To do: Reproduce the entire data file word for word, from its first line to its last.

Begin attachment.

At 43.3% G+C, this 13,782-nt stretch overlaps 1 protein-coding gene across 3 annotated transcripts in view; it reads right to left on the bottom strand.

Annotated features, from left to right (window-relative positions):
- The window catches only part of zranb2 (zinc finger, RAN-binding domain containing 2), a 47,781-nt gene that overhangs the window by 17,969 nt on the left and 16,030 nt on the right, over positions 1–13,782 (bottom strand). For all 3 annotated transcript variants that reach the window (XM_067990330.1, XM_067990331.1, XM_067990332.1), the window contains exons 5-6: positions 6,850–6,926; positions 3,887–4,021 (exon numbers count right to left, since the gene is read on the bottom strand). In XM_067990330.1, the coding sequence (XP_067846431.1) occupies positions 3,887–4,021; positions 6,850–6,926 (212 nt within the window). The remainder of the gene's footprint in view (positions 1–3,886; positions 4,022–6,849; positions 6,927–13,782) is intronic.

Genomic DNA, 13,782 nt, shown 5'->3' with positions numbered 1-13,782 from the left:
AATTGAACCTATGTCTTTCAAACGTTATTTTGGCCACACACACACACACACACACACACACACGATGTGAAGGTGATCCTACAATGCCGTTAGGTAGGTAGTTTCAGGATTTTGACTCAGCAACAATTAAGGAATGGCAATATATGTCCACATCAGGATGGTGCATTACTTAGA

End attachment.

At 43.3% G+C, this 13,782-nt stretch overlaps 1 protein-coding gene across 3 annotated transcripts in view; it reads right to left on the bottom strand.

Annotated features, from left to right (window-relative positions):
- The window catches only part of zranb2 (zinc finger, RAN-binding domain containing 2), a 47,781-nt gene that overhangs the window by 17,969 nt on the left and 16,030 nt on the right, over positions 1–13,782 (bottom strand). For all 3 annotated transcript variants that reach the window (XM_067990330.1, XM_067990331.1, XM_067990332.1), the window contains exons 5-6: positions 6,850–6,926; positions 3,887–4,021 (exon numbers count right to left, since the gene is read on the bottom strand). In XM_067990330.1, the coding sequence (XP_067846431.1) occupies positions 3,887–4,021; positions 6,850–6,926 (212 nt within the window). The remainder of the gene's footprint in view (positions 1–3,886; positions 4,022–6,849; positions 6,927–13,782) is intronic.

Genomic DNA, 13,782 nt, shown 5'->3' with positions numbered 1-13,782 from the left:
AATTGAACCTATGTCTTTCAAACGTTATTTTGGCCACACACACACACACACACACACACACACGATGTGAAGGTGATCCTACAATGCCGTTAGGTAGGTAGTTTCAGGATTTTGACTCAGCAACAATTAAGGAATGGCAATATATGTCCACATCAGGATGGTGCATTACTTAGA